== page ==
WS-Federation TC roundup and thoughts

A proposal for a new OASIS Technical Committee called WSFED was submitted on March 19 for the “continued refinement” of WS-Federation V1.1. Following OASIS process rules, a period of public comment was held; you can see the official comments in these mailing list archives (Sun’s comments are here). The TC proposers will have a teleconference tomorrow to discuss the comments.

Tim Bray has offered some of his trademark bracing commentary, and the Burton Group has blogged some commentary and analysis, wherein they specifically invite further comments.

Some previous analysis of WS-Federation with respect to SAML, on a fairly detailed technical level, can be found on Hubert’s blog. Elsewhere he notes an analysis done by the Danish government at a higher business and technical level, ultimately motivating their selection of SAML V2.0. (A couple of previous posts of mine about SAML2 usage in the public sector put additional meat on the bones of this sort of analysis.)

I’m proud to have been involved in a number of successful convergence activities. In a way, any standards effort that codifies current practice has a strong element of convergence or boiling down, but when it’s an explicit effort to make there be fewer stacks in the world so that usage and deployment can surge forward, it’s really something cool. SAML V1.0 itself converged the S2ML and AuthXML camps. SAML V2.0 converged the SAML V1.x, Shibboleth profile, and Liberty ID-FF streams. It’s not easy to do, and even when the parties are very friendly towards each other, there are challenges. But first, the lightbulb has to want to change.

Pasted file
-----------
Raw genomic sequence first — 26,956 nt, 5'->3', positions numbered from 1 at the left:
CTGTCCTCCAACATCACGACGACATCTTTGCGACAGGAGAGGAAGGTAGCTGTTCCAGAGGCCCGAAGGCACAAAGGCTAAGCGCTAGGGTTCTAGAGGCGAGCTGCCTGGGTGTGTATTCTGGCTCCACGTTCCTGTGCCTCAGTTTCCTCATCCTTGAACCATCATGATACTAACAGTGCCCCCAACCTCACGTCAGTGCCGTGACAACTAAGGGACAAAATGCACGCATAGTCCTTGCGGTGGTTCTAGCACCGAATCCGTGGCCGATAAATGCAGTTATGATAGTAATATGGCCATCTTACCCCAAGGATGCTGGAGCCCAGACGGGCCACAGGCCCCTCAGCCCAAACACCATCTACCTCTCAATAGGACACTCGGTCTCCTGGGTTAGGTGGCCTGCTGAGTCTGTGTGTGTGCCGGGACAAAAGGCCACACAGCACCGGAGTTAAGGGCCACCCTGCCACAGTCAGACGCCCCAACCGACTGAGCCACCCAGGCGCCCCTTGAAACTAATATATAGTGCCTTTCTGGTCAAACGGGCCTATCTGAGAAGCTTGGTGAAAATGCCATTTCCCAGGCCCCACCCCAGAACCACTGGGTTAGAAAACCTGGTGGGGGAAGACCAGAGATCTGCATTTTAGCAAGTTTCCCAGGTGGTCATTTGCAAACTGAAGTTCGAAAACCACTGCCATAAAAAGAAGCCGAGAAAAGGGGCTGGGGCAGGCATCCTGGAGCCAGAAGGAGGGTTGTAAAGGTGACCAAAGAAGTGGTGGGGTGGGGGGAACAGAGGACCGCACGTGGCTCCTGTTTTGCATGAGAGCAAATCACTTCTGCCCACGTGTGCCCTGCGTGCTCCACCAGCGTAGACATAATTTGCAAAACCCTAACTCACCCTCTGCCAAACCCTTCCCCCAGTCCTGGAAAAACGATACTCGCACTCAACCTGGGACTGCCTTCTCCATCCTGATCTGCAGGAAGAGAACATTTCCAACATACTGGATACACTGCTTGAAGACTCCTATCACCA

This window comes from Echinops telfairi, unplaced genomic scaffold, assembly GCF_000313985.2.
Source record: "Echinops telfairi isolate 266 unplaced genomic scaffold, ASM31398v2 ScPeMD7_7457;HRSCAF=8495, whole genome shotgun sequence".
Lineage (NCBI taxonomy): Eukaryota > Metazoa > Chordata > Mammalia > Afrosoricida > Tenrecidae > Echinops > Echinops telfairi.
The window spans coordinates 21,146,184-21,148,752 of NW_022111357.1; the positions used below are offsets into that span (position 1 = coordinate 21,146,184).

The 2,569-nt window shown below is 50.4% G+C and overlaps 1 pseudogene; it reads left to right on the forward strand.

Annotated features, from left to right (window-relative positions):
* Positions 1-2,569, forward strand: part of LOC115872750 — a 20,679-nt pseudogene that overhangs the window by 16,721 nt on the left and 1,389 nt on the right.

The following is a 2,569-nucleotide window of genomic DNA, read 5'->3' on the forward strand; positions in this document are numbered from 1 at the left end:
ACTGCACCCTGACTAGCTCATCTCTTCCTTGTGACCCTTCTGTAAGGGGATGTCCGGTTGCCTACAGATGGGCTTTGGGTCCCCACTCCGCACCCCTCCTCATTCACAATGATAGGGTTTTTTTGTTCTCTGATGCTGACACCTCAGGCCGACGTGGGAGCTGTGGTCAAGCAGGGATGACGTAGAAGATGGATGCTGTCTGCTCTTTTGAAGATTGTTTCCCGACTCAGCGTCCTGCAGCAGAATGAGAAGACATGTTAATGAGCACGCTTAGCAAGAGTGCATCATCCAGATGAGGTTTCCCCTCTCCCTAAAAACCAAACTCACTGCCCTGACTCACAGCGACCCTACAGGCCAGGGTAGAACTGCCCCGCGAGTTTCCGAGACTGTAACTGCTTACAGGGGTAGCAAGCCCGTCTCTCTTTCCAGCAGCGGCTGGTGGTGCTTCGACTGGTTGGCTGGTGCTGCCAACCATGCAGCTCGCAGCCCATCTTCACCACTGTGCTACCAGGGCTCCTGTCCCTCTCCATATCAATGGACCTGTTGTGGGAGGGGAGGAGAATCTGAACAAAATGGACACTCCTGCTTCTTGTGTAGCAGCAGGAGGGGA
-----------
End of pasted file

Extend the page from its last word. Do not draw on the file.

I can think of a number of activities that could promote convergence. To give deployers of federated identity technologies the best confidence that the results will be useful and interoperable, I personally think that a program of profile, extension, and/or binding definition activities in the Security Services (SAML) TC is the ideal way to go — it comes with long expertise, lots of existence proofs, and even an interoperability certification program run by the Liberty Alliance. But any joint effort that gets the parties committed to addressing overlaps in a standards body would be helpful.

UPDATE 5 Apr 2007: The telecon was held this morning. TC convener Paul Cotton responded to the collected comments by reading from a prepared text that gave the same answer 30 times: “Proposed response: no changes to the WSFED TC charter are required.” The sole exception was to accept the comment noting extraneous characters. Message received loud and clear! :-) Further reaction can be found at Paul’s place and in comments at the Burton blog.

UPDATE 11 Apr 2007: The comment resolution log has been posted.

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2 Comments to “WS-Federation TC roundup and thoughts”

  1. curious 14 April 2007 at 11:17 am #

    Curious if you have seen http://duckdown.blogspot.com/2007/04/federated-identity-and-industry.html

  2. Eve 14 April 2007 at 2:19 pm #

    Hi, James. :-)

    Seriously, I hadn’t seen it yet, but I think the point about working with a knowledgeable counterpart in each of the other domains you’re federating with is an important deployment consideration, both initially and in an ongoing fashion — as certificates expire, for example. (However, I don’t think this is the top barrier to federation.)

    Where everybody could probably do a much better job is in planning for the long term in such a relationship, so that there’s an understanding of regular maintenance and hygiene rather than dealing with fire drills all the time. This problem isn’t unique to identity federation, but there’s no doubt a special list of tasks that would be involved compared to other IT activities.